Published on in Vol 8, No 9 (2021): September

Preprints (earlier versions) of this paper are available at, first published .
The Role of Mental Well-Being and Perceived Parental Supportiveness in Adolescents’ Problematic Internet Use: Moderation Analysis

The Role of Mental Well-Being and Perceived Parental Supportiveness in Adolescents’ Problematic Internet Use: Moderation Analysis

The Role of Mental Well-Being and Perceived Parental Supportiveness in Adolescents’ Problematic Internet Use: Moderation Analysis

Authors of this article:

Juwon Hwang1 Author Orcid Image ;   Catalina L Toma2 Author Orcid Image

Original Paper

1School of Media and Strategic Communication, Oklahoma State University, Stillwater, OK, United States

2Department of Communication Arts, University of Wisconsin-Madison, Madison, WI, United States

Corresponding Author:

Juwon Hwang, BA, MA, PhD

School of Media and Strategic Communication

Oklahoma State University

317-A Paul Miller Building

Stillwater, OK, 74078

United States

Phone: 1 6083324571


Background: Given the growing number of adolescents exhibiting problematic internet use (PIU) and experiencing its harmful consequences, it is important to examine the factors associated with PIU. Existing research has identified perceived parental supportiveness and adolescents’ subjective mental well-being as strong predictors of PIU. However, it is unknown how these factors work together in shaping adolescents’ engagement in PIU.

Objective: This paper aimed to examine the role played by adolescents’ perception of parental supportiveness in conjunction with their subjective mental well-being in shaping their PIU.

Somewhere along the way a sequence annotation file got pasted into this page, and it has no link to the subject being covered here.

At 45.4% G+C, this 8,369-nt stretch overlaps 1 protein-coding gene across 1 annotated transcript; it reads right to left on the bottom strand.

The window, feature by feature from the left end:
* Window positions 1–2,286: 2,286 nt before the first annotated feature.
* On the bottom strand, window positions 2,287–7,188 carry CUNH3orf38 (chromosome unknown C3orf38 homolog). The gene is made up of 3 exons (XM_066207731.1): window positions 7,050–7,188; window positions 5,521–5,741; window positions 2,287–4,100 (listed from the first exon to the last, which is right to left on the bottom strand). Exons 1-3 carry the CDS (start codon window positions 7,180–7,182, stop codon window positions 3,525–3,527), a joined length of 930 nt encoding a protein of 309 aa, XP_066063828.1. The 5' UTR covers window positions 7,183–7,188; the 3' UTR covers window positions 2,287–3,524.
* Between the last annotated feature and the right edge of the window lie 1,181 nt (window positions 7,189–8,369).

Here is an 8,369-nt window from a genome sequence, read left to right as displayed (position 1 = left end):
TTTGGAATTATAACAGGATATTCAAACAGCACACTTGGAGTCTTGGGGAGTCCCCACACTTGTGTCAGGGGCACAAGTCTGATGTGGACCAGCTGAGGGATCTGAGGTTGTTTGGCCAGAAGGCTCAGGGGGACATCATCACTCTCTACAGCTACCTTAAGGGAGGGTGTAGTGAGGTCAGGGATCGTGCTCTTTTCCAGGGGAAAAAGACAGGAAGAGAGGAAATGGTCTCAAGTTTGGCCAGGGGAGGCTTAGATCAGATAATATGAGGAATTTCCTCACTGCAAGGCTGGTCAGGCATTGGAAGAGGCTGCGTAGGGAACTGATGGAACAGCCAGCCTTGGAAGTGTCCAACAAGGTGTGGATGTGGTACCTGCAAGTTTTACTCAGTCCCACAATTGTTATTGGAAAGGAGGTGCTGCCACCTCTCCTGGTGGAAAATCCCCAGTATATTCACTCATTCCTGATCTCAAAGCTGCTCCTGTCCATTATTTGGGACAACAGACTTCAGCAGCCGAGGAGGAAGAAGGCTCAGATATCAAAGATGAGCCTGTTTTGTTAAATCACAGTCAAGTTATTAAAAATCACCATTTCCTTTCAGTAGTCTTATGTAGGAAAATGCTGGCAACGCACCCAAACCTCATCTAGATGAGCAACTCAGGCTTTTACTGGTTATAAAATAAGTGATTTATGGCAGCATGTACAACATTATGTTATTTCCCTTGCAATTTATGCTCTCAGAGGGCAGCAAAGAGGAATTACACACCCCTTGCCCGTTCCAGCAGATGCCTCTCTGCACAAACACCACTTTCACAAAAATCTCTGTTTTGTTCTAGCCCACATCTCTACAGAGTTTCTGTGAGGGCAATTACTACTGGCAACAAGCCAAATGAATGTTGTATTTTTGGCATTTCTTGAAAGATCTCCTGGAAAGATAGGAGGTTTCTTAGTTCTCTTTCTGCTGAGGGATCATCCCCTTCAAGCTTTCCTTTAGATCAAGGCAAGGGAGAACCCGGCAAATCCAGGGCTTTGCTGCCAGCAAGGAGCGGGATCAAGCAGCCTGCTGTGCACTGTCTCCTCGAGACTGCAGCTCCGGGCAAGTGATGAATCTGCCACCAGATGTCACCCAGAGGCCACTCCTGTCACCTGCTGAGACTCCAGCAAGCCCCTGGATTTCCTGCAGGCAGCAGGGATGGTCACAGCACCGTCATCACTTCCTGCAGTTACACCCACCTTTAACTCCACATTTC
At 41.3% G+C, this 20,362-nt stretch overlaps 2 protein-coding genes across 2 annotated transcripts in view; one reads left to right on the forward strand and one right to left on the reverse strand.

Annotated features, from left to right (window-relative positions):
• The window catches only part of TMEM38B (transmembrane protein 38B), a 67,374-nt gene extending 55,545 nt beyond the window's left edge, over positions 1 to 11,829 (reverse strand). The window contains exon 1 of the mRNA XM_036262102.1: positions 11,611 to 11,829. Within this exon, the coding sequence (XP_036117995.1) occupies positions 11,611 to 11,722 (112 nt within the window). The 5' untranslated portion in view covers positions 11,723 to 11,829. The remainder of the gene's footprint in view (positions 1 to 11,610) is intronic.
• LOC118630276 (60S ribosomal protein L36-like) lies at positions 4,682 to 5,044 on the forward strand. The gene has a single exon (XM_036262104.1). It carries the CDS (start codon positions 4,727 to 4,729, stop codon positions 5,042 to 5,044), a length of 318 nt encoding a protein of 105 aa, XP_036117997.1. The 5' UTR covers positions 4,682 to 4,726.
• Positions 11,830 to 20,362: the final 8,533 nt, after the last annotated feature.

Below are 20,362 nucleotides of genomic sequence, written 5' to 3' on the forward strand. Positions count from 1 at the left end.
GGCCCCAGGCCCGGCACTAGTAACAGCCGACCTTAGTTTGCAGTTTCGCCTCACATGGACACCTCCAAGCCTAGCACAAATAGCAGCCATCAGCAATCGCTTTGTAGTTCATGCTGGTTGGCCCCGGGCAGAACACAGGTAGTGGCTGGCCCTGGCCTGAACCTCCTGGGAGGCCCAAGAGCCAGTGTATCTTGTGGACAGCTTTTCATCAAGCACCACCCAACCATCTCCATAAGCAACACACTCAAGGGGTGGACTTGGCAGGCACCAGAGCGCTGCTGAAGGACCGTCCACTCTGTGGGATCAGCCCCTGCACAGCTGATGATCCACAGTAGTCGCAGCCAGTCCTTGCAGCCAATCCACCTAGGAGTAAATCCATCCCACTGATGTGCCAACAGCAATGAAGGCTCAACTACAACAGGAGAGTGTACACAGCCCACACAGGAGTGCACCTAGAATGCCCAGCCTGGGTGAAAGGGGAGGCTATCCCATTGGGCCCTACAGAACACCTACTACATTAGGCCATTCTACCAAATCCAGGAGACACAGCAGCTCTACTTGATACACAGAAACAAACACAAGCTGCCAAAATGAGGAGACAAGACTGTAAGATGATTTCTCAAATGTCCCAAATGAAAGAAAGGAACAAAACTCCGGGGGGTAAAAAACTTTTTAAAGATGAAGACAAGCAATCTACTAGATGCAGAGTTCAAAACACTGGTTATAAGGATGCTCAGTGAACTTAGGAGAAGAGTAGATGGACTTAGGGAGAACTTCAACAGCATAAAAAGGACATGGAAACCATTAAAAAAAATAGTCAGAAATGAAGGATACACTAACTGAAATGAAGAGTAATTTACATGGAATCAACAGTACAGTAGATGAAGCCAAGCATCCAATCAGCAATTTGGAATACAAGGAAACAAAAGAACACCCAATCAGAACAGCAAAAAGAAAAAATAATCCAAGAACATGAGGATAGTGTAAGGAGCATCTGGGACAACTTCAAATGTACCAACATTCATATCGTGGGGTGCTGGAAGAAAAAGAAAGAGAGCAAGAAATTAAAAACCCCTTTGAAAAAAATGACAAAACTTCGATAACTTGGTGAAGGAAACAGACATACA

Methods: The study analyzed one of the Technology & Adolescent Mental Wellness (TAM) data sets that were collected from a nationally representative cross-sectional sample. Adolescents self-reported their internet use behavior, perceived parental supportiveness, and subjective mental well-being through an online research panel survey. Hierarchical linear regression analysis with an interaction term was performed.

Results: A total of 4592 adolescents, aged 12 to 17 years, completed the survey. Adolescents reported a mean age of 14.61 (SD 1.68) and were 46.4% (2130/4592) female and 66.9% (3370/4592) White. Findings revealed that, controlling for adolescents’ demographics and social media use, higher levels of perceived parental supportiveness (β=–.285, P<.001) and higher levels of subjective mental well-being (β=–.079, P<.001) were associated with a lower likelihood of adolescent PIU. The moderation analysis showed that the negative association between perceived parental supportiveness and PIU was stronger when adolescents reported high (vs low) levels of mental well-being (β=–.191, P<.001).

Conclusions: This study shows that perceived parental supportiveness was a stronger protective factor than adolescents’ mental well-being against PIU. The protective power of perceived parental supportiveness against PIU was strongest when adolescents had high mental well-being. The highest risk of PIU occurred when adolescents’ mental well-being was high, but parents were perceived as unsupportive. Our findings suggest that parental supportiveness should be targeted as part of PIU prevention efforts.

JMIR Ment Health 2021;8(9):e26203




Internet use has become a major part of adolescents’ daily life. A recent survey indicates that 45% of US adolescents aged 13 to 17 years are on the internet almost constantly [1], a figure that has nearly doubled from the 24% who reported being online on a near-constant basis in 2014-2015 [2]. Moderate internet use can be beneficial to adolescent development by facilitating social connectedness, providing useful information and entertainment, and helping with instrumental tasks (eg, [3,4]). However, excessive internet use can cause serious side effects, such as physical impairment, interpersonal problems, and poor academic performance [5,6].